Dungeons & Dragons To Require Cultural Consultants For Every Release Following Spelljammer Hadozee Controversy
Spelljammer's Hadozee race caused quite a bit of controversy when it arrived over the summer. At issue was the race's depiction as "deck apes" that were uplifted (ie. provided sentience) by a wizard in order to work as slave labor. That origin story corresponds a little too close to the real-life colonial enslavement of Africans that began in the 16th century, and more troublingly, also reiterates the shameful justification colonials often provided for taking enslaved Africans from their homeland.
Dungeons & Dragons developer Wizards of the Cost came under fire soon after the release of Spelljammer, leading the company to release an apology and official errata on September 2. Wizards explained that the Hadozee first appeared in 1982 and insufficient vetting was performed before reprinting them in the updated rulebook.
Today, D&D head honcho Christopher Perkins has taken to the D&D blog to explain how Wizards of the Coast will do better in future content releases. Wizards of the Coast is creating a new "inclusion-review process" that will catch offensive content before it can see publication.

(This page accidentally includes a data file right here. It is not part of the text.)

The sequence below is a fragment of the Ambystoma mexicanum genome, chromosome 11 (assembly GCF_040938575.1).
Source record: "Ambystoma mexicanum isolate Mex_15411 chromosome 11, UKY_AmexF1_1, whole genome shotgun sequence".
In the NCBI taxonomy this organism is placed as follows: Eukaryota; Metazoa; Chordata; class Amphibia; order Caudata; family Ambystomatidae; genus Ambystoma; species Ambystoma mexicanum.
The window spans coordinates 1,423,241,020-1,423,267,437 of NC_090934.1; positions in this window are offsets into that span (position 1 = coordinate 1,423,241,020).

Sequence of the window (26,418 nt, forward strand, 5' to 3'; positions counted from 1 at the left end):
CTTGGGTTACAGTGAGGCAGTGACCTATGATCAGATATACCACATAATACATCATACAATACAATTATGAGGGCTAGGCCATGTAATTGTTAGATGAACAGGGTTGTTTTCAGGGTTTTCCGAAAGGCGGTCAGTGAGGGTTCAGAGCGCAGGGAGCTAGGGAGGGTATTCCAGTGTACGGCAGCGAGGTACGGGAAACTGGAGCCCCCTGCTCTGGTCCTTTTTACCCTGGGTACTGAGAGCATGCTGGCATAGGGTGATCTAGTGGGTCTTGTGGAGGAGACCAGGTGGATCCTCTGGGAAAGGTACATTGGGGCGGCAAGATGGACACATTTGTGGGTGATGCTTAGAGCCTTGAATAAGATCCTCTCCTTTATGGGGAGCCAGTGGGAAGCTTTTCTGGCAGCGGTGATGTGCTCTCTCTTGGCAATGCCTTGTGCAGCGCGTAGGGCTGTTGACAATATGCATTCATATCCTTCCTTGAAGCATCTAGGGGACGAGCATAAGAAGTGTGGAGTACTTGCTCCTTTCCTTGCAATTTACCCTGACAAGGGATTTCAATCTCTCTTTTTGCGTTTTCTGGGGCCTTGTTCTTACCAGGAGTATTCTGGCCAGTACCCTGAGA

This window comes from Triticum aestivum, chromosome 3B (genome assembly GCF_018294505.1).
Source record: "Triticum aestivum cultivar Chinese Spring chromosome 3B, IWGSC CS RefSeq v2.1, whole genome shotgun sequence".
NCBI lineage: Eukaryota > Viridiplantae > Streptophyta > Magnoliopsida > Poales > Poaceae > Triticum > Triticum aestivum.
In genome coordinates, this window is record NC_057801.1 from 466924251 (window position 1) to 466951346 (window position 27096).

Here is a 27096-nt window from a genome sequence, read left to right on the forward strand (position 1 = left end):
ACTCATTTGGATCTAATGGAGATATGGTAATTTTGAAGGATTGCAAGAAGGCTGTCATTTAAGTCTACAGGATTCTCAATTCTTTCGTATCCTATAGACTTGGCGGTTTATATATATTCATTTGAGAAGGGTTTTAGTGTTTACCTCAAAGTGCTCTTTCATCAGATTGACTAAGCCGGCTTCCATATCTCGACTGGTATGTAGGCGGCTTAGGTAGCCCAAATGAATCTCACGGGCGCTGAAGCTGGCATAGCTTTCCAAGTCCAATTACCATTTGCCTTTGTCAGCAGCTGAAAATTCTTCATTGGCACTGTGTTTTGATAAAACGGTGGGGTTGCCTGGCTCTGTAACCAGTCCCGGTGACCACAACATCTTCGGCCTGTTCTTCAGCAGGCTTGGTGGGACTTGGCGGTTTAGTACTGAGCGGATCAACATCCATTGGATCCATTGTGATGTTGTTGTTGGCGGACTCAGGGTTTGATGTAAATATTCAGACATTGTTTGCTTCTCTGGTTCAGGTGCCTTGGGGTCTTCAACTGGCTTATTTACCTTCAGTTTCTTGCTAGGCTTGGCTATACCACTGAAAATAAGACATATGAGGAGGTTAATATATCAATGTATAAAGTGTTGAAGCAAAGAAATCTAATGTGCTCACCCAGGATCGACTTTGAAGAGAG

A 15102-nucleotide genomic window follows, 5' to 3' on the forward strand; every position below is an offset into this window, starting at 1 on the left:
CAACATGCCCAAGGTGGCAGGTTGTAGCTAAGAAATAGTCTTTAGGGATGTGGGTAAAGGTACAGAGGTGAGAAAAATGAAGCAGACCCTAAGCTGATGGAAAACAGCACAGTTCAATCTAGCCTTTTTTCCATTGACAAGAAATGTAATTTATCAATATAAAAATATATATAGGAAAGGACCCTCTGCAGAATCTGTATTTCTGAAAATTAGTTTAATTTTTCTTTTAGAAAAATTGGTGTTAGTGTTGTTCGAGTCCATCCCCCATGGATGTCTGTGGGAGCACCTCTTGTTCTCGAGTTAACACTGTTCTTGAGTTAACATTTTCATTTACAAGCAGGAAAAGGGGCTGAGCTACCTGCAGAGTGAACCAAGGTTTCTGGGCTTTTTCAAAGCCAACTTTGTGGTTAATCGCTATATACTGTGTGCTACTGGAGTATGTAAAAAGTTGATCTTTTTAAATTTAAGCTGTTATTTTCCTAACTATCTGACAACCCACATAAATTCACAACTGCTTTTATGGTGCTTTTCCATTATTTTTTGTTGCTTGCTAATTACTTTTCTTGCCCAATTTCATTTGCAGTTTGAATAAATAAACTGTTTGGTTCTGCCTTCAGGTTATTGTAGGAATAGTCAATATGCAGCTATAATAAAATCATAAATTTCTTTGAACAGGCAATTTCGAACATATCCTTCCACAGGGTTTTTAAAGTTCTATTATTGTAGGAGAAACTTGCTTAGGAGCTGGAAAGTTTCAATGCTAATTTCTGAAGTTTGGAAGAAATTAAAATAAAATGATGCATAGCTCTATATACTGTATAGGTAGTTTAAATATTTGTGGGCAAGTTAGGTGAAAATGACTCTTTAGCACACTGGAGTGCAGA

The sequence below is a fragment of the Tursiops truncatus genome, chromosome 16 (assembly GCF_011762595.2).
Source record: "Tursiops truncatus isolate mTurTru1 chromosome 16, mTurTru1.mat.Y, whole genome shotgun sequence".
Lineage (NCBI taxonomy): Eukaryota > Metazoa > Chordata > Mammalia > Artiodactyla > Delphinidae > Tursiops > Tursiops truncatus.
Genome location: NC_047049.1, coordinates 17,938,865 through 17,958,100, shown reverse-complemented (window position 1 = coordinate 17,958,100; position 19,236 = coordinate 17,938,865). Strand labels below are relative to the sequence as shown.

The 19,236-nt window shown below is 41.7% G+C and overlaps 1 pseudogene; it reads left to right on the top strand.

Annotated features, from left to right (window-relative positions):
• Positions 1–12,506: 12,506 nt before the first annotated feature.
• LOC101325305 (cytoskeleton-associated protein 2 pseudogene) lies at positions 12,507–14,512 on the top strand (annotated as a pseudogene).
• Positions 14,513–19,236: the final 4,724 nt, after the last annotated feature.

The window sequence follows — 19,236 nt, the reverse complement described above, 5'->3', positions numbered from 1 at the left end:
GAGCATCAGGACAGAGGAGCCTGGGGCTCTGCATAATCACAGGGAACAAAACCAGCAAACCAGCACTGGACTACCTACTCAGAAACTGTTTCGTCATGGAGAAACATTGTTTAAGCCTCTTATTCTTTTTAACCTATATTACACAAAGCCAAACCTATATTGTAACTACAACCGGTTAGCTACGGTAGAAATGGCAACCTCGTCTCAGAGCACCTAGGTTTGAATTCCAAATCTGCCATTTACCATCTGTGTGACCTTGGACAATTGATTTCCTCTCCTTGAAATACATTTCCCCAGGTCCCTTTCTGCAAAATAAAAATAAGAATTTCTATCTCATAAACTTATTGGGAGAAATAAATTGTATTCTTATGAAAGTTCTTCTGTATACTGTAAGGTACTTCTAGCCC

"Previously, inclusion reviews were done at the discretion of the Product Lead, who identified which pieces of a product needed an outside inclusion review," explained Perkins. "The studio’s new process mandates that every word, illustration, and map must be reviewed by multiple outside cultural consultants prior to publication."
For all future D&D printings, Wizards of the Coast will perform at least one review for each phase of production: text creation, art creation, and the final product. At each phase, reports from consultants will be shared with the studio leadership team, and the process will also apply to any reprinted products as well. Spelljammer is about to have its first reprint since releasing in August, and the reprinted books will include the recent errata that corrects the Hadozee's origin story.
"Just as D&D is a living game that grows and changes as we learn, so too will our inclusion-review process evolve and improve," added Perkins. "We will do our best to make this process as diligent, methodical, and universal as possible, better ensuring that our products bring joy rather than cause pain to our fans."
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